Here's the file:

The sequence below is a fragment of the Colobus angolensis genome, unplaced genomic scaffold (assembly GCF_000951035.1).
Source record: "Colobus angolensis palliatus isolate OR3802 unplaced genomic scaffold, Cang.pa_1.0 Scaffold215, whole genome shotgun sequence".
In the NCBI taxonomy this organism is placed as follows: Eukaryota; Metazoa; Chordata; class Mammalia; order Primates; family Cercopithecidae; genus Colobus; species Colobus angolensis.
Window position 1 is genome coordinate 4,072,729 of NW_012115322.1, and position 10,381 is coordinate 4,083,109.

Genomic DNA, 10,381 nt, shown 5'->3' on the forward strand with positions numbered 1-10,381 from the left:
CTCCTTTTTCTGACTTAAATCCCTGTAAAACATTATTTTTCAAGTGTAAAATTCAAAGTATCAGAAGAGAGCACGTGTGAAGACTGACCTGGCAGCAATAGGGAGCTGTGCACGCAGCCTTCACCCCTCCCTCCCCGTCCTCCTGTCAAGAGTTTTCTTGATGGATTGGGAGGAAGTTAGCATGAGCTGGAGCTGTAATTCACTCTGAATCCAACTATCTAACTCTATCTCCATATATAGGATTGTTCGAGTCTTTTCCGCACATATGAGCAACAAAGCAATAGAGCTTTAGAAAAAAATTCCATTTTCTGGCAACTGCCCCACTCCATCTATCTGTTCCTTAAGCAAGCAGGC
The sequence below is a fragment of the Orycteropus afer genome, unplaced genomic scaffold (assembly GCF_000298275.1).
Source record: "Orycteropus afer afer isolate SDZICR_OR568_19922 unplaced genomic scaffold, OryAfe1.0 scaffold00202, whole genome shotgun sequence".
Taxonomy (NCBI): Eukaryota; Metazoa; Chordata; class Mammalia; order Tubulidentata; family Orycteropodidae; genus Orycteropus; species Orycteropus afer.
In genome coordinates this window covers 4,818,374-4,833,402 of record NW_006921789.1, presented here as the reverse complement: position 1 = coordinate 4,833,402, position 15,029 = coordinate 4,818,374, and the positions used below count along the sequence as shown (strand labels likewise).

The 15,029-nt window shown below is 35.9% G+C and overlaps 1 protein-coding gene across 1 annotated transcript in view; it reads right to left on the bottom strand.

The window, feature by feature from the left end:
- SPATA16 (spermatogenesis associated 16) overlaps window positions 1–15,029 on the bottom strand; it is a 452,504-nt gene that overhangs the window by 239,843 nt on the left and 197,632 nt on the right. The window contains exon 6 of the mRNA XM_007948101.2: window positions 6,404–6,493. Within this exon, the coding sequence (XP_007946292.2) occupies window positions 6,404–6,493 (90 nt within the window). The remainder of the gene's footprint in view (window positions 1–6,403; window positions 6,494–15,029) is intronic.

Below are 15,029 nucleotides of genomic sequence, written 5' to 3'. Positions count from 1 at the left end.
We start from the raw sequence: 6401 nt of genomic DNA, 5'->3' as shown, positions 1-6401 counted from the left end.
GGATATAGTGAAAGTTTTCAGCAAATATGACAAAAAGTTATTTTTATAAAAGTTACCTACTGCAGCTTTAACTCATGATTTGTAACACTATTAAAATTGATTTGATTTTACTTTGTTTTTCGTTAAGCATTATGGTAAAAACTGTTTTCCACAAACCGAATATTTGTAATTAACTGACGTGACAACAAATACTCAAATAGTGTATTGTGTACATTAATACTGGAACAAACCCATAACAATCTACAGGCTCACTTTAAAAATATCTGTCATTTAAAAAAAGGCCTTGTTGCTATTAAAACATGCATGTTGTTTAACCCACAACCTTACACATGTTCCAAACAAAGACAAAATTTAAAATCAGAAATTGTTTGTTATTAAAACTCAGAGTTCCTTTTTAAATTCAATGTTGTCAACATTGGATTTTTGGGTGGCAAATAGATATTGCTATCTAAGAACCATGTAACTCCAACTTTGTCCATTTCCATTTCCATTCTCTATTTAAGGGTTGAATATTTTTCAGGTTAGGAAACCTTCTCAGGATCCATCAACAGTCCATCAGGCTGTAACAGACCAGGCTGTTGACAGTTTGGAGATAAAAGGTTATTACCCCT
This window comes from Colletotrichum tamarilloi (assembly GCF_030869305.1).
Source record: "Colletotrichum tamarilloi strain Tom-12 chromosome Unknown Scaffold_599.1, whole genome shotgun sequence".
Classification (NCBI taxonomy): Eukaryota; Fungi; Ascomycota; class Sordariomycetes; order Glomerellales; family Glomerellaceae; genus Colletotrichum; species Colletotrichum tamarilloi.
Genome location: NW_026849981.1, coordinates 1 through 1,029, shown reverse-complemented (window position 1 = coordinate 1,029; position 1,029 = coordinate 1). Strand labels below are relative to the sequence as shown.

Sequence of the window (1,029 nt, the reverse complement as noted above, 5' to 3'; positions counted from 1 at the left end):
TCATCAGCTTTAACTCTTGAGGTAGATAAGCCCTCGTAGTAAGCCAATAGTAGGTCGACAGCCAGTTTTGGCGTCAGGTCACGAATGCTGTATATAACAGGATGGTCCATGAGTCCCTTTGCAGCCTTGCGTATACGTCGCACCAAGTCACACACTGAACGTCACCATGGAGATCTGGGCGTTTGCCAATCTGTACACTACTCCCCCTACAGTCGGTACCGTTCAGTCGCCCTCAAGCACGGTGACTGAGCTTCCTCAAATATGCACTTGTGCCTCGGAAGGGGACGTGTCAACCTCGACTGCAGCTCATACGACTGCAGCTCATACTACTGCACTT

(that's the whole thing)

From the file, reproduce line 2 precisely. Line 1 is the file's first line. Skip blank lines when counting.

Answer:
Source record: "Colobus angolensis palliatus isolate OR3802 unplaced genomic scaffold, Cang.pa_1.0 Scaffold215, whole genome shotgun sequence".